Mars Makes A Move On Its Rival Antares

A dawn planetary surprise — the planet Mars in the head of Scorpius shines a little more than 0.5° from the 2nd magnitude double star, Graffias, on Jan. 8, 2020. Bob King

I like to think I know my way around the sky, but the other morning I was lost. Just for a moment. I had to get up early to speak at an event. Fortunately, the sky was clear so I took in a 360 of the spring stars while loading the car in the subzero cold. Orion had departed. In his place were Lyra the harp, Hercules the strongman and Boötes the herdsman. Arcturus gleamed high in the southern sky, exactly where it will be on sultry May evenings. I’ve always loved the sight of the dawn stars as a forecast of what’s to come.

But when my gaze dropped into the southeastern sky I saw a close pair of stars I didn’t recognize. My first thought was Alzheimer’s (no kidding), but then it hit me — that’s Mars! Planets always mess with constellation patterns, and if you don’t routinely follow their movements, they will trip you up. Of course, I hadn’t paid any attention to Mars for a few weeks because I’m not usually up at 6:30 a.m. so it got away from me.

Watch Mars slide past similarly bright (and colorful!) Antares in the constellation Scorpius in the next week. The crescent moon joins the scene on Jan. 20 and 21. The animation spans from Jan. 13-21. Stellarium

Planets are constantly on the move because they orbit the sun. Mars comes closest to our planet than any other except Venus, so it chugs across the sky relatively quickly. Right now, it’s scooting along at more than one full moon diameter each day, making its morning-to-morning movement super easy to track with the naked eye.

Earth and Mars are closing in on each other with ours the faster planet. When Earth laps Mars at opposition on October 13 the two will be their closest until 2035, and the Red Planet will shine as brightly as Jupiter. Right now, it’s only magnitude 1.5 (about as bright as Betelgeuse in Orion) and a little fainter than Antares. Antares is a bright, red supergiant star that marks the “heart” of Scorpius.  The name comes from Anti + Ares (the Greek names for Mars) and means “rival” or “opponent” of Mars because they have a similar brightness and color. Why they can’t just be friends, right? It’s so characteristically human to transfer our emotions to the sky.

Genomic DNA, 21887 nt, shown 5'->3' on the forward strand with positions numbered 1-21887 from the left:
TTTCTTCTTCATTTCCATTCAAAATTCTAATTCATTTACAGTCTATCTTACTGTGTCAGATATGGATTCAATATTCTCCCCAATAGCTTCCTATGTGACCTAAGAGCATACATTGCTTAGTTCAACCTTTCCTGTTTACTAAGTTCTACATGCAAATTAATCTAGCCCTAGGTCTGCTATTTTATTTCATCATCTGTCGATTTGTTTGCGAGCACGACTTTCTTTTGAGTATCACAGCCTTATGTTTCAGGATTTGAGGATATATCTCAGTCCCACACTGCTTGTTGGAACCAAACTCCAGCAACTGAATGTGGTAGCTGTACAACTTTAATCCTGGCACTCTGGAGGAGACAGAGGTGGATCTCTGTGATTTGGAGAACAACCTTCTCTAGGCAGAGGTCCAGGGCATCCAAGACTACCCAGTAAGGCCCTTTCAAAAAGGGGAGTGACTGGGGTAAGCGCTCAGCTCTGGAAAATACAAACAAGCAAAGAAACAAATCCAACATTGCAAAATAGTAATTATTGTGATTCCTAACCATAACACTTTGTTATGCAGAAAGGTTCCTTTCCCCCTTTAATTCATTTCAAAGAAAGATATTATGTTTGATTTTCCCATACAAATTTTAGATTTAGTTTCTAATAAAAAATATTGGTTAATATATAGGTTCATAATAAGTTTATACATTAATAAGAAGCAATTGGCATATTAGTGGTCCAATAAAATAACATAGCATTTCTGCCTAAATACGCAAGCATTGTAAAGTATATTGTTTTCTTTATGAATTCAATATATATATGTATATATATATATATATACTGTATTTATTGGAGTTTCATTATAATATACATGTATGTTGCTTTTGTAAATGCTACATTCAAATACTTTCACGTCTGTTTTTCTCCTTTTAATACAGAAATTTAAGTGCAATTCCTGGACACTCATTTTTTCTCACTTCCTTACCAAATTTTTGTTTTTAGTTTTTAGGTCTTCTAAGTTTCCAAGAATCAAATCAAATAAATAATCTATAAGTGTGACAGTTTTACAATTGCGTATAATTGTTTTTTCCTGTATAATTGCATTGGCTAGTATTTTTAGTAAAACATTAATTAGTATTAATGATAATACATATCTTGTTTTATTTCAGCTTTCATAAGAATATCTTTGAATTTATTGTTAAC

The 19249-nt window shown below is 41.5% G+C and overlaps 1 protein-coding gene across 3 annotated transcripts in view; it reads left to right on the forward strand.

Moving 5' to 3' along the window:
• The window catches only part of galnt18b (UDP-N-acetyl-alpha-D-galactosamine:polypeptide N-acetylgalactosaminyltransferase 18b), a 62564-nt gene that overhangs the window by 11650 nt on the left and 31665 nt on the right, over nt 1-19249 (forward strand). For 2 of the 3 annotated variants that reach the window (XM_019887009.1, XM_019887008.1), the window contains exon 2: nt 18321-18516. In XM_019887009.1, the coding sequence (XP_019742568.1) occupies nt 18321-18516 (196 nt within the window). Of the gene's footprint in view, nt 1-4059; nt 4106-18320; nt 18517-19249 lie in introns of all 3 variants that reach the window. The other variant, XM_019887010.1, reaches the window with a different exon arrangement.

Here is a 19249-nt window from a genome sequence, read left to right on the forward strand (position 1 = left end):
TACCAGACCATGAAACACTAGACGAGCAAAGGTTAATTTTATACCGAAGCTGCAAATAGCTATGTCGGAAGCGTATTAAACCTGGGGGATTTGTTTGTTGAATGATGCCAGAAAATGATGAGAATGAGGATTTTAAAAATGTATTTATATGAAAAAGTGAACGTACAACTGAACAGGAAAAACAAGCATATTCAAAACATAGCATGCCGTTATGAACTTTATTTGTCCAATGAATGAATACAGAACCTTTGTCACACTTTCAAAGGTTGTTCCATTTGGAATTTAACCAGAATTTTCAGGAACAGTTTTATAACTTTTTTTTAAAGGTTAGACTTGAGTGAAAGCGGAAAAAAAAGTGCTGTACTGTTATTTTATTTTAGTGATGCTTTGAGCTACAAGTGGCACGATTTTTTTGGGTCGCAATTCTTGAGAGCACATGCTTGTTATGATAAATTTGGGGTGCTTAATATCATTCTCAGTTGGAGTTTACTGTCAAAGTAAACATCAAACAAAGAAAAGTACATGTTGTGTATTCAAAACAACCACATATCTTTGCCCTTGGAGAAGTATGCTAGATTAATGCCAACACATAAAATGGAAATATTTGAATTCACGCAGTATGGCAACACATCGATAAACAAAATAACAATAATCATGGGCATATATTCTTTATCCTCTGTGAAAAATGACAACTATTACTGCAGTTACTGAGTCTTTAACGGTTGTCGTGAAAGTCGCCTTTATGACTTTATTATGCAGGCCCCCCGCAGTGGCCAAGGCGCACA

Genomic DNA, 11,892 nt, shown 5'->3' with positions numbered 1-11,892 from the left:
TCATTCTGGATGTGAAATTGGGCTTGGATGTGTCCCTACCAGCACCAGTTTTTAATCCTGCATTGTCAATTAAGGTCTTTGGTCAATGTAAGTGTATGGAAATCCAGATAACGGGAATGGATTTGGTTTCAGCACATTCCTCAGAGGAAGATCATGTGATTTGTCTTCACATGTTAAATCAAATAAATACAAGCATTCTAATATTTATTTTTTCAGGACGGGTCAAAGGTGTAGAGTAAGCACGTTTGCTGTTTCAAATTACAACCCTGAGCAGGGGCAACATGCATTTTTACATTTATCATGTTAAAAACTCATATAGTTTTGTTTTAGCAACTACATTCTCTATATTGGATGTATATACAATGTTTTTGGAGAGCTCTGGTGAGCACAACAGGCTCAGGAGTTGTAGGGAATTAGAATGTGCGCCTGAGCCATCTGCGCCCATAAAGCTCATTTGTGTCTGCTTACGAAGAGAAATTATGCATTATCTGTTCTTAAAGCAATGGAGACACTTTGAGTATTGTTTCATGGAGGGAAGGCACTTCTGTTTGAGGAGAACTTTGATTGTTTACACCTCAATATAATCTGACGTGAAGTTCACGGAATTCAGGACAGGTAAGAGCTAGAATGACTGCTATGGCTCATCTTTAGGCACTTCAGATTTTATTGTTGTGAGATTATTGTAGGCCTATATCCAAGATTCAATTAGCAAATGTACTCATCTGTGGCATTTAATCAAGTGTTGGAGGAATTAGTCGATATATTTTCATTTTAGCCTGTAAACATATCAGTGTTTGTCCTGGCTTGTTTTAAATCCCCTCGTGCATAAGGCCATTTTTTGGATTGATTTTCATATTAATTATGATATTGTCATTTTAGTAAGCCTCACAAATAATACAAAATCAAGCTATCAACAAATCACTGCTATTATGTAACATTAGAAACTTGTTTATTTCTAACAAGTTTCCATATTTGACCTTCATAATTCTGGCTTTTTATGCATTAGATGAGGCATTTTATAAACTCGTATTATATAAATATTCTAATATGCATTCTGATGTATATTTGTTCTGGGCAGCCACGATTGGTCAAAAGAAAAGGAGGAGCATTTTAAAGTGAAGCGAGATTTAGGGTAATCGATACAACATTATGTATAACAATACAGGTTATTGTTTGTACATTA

Antares shines with a strong red tint. It’s a huge and comparatively cool red supergiant star in the late stages of its life on the way to becoming a supernova. Astronomers recently mapped the star’s surface to show heat bubbles rising up from below. ESO

Antares is about 550 light years from Earth and one of the largest naked eye stars visible to the naked eye with a diameter equal to 3.4 times Earth distance from the sun. Oh, and it’s 60,000 times brighter, too. Mars on the other hand is a rather small ball of rock 4,200 miles (6,760 km) wide. Yet they’re so similar in outward appearance despite their great differences. Nature … always the joker.

You can watch Mars glide right past Antares in the coming week, passing closest (4.5°) on Jan. 17-18. Look low in the southeastern sky about 90 minutes to an hour before sunrise. Compare their color and brightness. Antares has the edge in brightness but not for long. Mars will equal its rival in early March and then surpass it as the distance between the two planets shrinks.

On Jan. 20th watch for the thin lunar crescent to put in an appearance. If you pay attention to Mars this month you’ll get a real sense of the planet moving along its orbit. In the northern hemisphere, planets move east across the sky as they orbit the sun. If you ignore Mars don’t be surprised if one morning you look and wonder why there are two bright “stars” together at dawn.

I told you so.

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